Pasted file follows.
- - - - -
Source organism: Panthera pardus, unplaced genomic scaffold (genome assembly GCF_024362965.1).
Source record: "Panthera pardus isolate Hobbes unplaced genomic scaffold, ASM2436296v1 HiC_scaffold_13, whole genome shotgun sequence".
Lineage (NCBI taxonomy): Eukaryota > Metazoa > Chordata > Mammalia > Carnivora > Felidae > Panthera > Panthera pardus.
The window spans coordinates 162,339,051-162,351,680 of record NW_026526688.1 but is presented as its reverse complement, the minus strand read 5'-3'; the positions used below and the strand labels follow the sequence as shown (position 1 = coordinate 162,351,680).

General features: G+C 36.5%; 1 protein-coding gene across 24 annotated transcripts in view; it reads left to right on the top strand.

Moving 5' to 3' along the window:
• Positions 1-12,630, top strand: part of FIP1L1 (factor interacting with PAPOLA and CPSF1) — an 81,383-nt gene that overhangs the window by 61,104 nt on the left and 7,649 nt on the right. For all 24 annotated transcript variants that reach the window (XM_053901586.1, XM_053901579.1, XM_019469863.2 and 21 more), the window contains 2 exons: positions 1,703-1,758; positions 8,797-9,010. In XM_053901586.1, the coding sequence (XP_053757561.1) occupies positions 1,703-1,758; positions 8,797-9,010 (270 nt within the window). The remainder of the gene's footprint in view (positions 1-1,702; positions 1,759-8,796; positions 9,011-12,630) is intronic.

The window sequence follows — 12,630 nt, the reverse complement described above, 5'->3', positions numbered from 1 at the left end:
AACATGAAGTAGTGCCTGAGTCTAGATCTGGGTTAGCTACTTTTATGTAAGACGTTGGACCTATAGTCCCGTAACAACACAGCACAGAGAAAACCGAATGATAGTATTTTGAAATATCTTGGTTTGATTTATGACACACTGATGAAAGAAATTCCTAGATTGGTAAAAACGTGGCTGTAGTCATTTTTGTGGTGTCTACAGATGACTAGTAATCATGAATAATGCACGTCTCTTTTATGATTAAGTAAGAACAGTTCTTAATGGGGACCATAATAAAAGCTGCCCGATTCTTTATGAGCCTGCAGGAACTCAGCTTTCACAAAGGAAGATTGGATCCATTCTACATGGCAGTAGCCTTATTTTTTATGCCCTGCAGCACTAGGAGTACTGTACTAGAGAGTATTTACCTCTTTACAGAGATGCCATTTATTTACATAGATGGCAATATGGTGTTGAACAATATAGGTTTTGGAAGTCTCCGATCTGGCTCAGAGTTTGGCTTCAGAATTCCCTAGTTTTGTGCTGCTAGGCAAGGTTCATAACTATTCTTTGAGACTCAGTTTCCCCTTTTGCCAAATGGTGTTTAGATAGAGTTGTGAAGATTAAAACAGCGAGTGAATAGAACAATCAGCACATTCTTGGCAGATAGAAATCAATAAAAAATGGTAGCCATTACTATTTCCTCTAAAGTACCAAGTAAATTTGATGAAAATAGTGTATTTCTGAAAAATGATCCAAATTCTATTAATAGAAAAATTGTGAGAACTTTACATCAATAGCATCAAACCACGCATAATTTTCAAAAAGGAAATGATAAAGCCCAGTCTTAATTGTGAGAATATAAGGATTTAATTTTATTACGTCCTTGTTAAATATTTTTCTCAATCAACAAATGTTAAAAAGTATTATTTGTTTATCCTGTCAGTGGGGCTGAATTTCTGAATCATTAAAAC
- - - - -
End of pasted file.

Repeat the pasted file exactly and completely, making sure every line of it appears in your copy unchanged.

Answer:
Source organism: Panthera pardus, unplaced genomic scaffold (genome assembly GCF_024362965.1).
Source record: "Panthera pardus isolate Hobbes unplaced genomic scaffold, ASM2436296v1 HiC_scaffold_13, whole genome shotgun sequence".
Lineage (NCBI taxonomy): Eukaryota > Metazoa > Chordata > Mammalia > Carnivora > Felidae > Panthera > Panthera pardus.
The window spans coordinates 162,339,051-162,351,680 of record NW_026526688.1 but is presented as its reverse complement, the minus strand read 5'-3'; the positions used below and the strand labels follow the sequence as shown (position 1 = coordinate 162,351,680).

General features: G+C 36.5%; 1 protein-coding gene across 24 annotated transcripts in view; it reads left to right on the top strand.

Moving 5' to 3' along the window:
• Positions 1-12,630, top strand: part of FIP1L1 (factor interacting with PAPOLA and CPSF1) — an 81,383-nt gene that overhangs the window by 61,104 nt on the left and 7,649 nt on the right. For all 24 annotated transcript variants that reach the window (XM_053901586.1, XM_053901579.1, XM_019469863.2 and 21 more), the window contains 2 exons: positions 1,703-1,758; positions 8,797-9,010. In XM_053901586.1, the coding sequence (XP_053757561.1) occupies positions 1,703-1,758; positions 8,797-9,010 (270 nt within the window). The remainder of the gene's footprint in view (positions 1-1,702; positions 1,759-8,796; positions 9,011-12,630) is intronic.

The window sequence follows — 12,630 nt, the reverse complement described above, 5'->3', positions numbered from 1 at the left end:
AACATGAAGTAGTGCCTGAGTCTAGATCTGGGTTAGCTACTTTTATGTAAGACGTTGGACCTATAGTCCCGTAACAACACAGCACAGAGAAAACCGAATGATAGTATTTTGAAATATCTTGGTTTGATTTATGACACACTGATGAAAGAAATTCCTAGATTGGTAAAAACGTGGCTGTAGTCATTTTTGTGGTGTCTACAGATGACTAGTAATCATGAATAATGCACGTCTCTTTTATGATTAAGTAAGAACAGTTCTTAATGGGGACCATAATAAAAGCTGCCCGATTCTTTATGAGCCTGCAGGAACTCAGCTTTCACAAAGGAAGATTGGATCCATTCTACATGGCAGTAGCCTTATTTTTTATGCCCTGCAGCACTAGGAGTACTGTACTAGAGAGTATTTACCTCTTTACAGAGATGCCATTTATTTACATAGATGGCAATATGGTGTTGAACAATATAGGTTTTGGAAGTCTCCGATCTGGCTCAGAGTTTGGCTTCAGAATTCCCTAGTTTTGTGCTGCTAGGCAAGGTTCATAACTATTCTTTGAGACTCAGTTTCCCCTTTTGCCAAATGGTGTTTAGATAGAGTTGTGAAGATTAAAACAGCGAGTGAATAGAACAATCAGCACATTCTTGGCAGATAGAAATCAATAAAAAATGGTAGCCATTACTATTTCCTCTAAAGTACCAAGTAAATTTGATGAAAATAGTGTATTTCTGAAAAATGATCCAAATTCTATTAATAGAAAAATTGTGAGAACTTTACATCAATAGCATCAAACCACGCATAATTTTCAAAAAGGAAATGATAAAGCCCAGTCTTAATTGTGAGAATATAAGGATTTAATTTTATTACGTCCTTGTTAAATATTTTTCTCAATCAACAAATGTTAAAAAGTATTATTTGTTTATCCTGTCAGTGGGGCTGAATTTCTGAATCATTAAAAC